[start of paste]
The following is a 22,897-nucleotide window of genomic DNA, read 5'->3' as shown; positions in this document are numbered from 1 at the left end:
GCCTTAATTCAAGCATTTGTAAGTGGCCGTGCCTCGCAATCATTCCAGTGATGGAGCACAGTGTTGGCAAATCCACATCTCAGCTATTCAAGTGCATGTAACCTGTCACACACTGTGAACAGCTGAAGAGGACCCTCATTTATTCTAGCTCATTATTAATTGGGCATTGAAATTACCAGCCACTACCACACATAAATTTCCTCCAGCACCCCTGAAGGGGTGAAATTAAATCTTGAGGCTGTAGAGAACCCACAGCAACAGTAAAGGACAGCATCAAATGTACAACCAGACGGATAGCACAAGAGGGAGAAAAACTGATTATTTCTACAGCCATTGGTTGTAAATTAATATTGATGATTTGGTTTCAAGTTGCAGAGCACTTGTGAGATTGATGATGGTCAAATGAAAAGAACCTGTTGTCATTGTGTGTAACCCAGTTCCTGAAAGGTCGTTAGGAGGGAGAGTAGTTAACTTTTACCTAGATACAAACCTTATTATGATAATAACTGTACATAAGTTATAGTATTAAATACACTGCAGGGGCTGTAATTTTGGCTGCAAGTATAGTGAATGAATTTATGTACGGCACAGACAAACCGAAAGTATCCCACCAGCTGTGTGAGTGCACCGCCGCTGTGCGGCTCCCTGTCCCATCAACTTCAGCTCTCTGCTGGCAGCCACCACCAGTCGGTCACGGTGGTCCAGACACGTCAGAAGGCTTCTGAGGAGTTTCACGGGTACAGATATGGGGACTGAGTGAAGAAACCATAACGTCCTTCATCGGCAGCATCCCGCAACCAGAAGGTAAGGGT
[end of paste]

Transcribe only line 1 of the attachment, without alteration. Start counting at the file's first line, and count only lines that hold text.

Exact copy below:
The following is a 22,897-nucleotide window of genomic DNA, read 5'->3' as shown; positions in this document are numbered from 1 at the left end: